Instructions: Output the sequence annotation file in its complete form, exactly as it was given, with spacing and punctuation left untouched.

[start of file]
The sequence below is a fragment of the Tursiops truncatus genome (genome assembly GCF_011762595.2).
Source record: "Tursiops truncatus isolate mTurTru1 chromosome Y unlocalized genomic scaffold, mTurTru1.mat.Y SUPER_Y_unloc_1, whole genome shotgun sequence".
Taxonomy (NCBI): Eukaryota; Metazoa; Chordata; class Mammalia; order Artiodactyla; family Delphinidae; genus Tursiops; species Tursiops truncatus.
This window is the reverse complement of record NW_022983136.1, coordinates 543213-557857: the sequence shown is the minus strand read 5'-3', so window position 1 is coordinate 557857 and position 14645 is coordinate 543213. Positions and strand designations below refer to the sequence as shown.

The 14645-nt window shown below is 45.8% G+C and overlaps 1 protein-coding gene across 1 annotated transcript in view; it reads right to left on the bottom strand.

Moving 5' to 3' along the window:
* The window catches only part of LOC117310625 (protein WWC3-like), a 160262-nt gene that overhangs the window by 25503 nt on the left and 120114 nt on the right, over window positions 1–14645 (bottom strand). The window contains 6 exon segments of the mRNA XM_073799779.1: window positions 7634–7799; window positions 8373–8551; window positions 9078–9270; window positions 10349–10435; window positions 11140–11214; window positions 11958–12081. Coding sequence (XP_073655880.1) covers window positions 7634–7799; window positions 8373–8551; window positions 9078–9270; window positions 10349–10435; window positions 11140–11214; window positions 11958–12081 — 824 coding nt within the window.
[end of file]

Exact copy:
The sequence below is a fragment of the Tursiops truncatus genome (genome assembly GCF_011762595.2).
Source record: "Tursiops truncatus isolate mTurTru1 chromosome Y unlocalized genomic scaffold, mTurTru1.mat.Y SUPER_Y_unloc_1, whole genome shotgun sequence".
Taxonomy (NCBI): Eukaryota; Metazoa; Chordata; class Mammalia; order Artiodactyla; family Delphinidae; genus Tursiops; species Tursiops truncatus.
This window is the reverse complement of record NW_022983136.1, coordinates 543213-557857: the sequence shown is the minus strand read 5'-3', so window position 1 is coordinate 557857 and position 14645 is coordinate 543213. Positions and strand designations below refer to the sequence as shown.

The 14645-nt window shown below is 45.8% G+C and overlaps 1 protein-coding gene across 1 annotated transcript in view; it reads right to left on the bottom strand.

Moving 5' to 3' along the window:
* The window catches only part of LOC117310625 (protein WWC3-like), a 160262-nt gene that overhangs the window by 25503 nt on the left and 120114 nt on the right, over window positions 1–14645 (bottom strand). The window contains 6 exon segments of the mRNA XM_073799779.1: window positions 7634–7799; window positions 8373–8551; window positions 9078–9270; window positions 10349–10435; window positions 11140–11214; window positions 11958–12081. Coding sequence (XP_073655880.1) covers window positions 7634–7799; window positions 8373–8551; window positions 9078–9270; window positions 10349–10435; window positions 11140–11214; window positions 11958–12081 — 824 coding nt within the window.